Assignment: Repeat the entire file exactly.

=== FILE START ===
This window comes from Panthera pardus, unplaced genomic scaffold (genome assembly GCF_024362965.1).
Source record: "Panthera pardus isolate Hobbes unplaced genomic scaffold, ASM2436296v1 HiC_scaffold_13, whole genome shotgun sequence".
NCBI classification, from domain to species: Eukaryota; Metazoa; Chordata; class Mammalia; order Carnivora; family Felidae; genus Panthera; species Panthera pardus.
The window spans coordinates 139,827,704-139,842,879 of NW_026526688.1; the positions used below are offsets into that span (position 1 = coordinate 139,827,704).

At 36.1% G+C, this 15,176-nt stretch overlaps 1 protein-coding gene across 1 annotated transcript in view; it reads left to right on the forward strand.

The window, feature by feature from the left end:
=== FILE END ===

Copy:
This window comes from Panthera pardus, unplaced genomic scaffold (genome assembly GCF_024362965.1).
Source record: "Panthera pardus isolate Hobbes unplaced genomic scaffold, ASM2436296v1 HiC_scaffold_13, whole genome shotgun sequence".
NCBI classification, from domain to species: Eukaryota; Metazoa; Chordata; class Mammalia; order Carnivora; family Felidae; genus Panthera; species Panthera pardus.
The window spans coordinates 139,827,704-139,842,879 of NW_026526688.1; the positions used below are offsets into that span (position 1 = coordinate 139,827,704).

At 36.1% G+C, this 15,176-nt stretch overlaps 1 protein-coding gene across 1 annotated transcript in view; it reads left to right on the forward strand.

The window, feature by feature from the left end: